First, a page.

A reader asks, “My daughter is a schoolteacher. Where she lives, they do not give new hires full time jobs, but hire the teacher part time all the time so they do not have to give benefits. Can she get an FHA loan? Her total need would be $400,000 for the house less a 20% down payment, which she has. She has been working for a long time under this arrangement, but is not classified a a full time teacher. Her mother or I could co-sign for her if necessary. We are both retired but have verifiable incomes and property well in excess of the total loan amount.”
FHA loan rules permit co-signers, non-occupying co-borrowers and other arrangements, so the answer to this question where that is concerned is that technically yes, such an arrangement is permitted. However, the credit and income for all co-borrowers would be considered and it’s important to remember that FICO scores, loan repayment history and other financial qualifying factors would apply in these circumstances.
The larger-than-required down payment mentioned in the reader question would be considered as an additional compensating factor and may prove to be a big help.
It’s also good to remember that FHA loan rules do not include a minimum amount of income. Rather, the borrowers current debt is compared to the amount of income and calculations are made to see whether the borrower could afford the loan based on the verifiable income versus the amount of monthly debt. A co-borrower situation would improve changes of FHA loan approval assuming all borrowers qualify.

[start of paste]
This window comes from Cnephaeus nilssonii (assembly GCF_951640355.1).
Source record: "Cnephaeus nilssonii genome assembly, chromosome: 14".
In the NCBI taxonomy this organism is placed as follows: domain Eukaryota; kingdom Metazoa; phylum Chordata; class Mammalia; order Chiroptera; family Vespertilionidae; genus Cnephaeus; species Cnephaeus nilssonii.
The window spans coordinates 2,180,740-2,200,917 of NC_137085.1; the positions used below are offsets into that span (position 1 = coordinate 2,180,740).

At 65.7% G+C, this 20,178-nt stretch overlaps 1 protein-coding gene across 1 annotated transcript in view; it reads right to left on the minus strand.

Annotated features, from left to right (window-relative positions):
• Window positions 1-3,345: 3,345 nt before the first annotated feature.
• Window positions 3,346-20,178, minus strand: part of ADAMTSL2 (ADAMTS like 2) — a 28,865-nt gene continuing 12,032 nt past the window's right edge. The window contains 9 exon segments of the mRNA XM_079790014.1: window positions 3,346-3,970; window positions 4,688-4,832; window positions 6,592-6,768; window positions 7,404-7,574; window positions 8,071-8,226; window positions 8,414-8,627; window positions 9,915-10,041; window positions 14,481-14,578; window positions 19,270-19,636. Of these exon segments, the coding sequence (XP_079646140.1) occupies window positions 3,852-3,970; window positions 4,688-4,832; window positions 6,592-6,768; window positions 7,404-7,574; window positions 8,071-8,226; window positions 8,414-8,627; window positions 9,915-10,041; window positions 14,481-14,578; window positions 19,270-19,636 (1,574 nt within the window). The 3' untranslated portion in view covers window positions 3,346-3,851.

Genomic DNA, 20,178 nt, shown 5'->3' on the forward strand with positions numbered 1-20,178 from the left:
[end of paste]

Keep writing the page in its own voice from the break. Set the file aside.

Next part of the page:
Cases where the borrower is employed part time may not count against the applicant, especially if there is a longer history of employment in the same job. This situation may not be a liability when it comes to FHA loan approval, but your experience may vary depending on the lender.
It’s best to discuss these options with a loan officer to get advice on what might be expected from that financial institution. Again, your experience may differ from one lender to another, so it’s best to shop around for a lender willing to work with you.
Do you have questions about the FHA home loan program? Ask us in the comments section.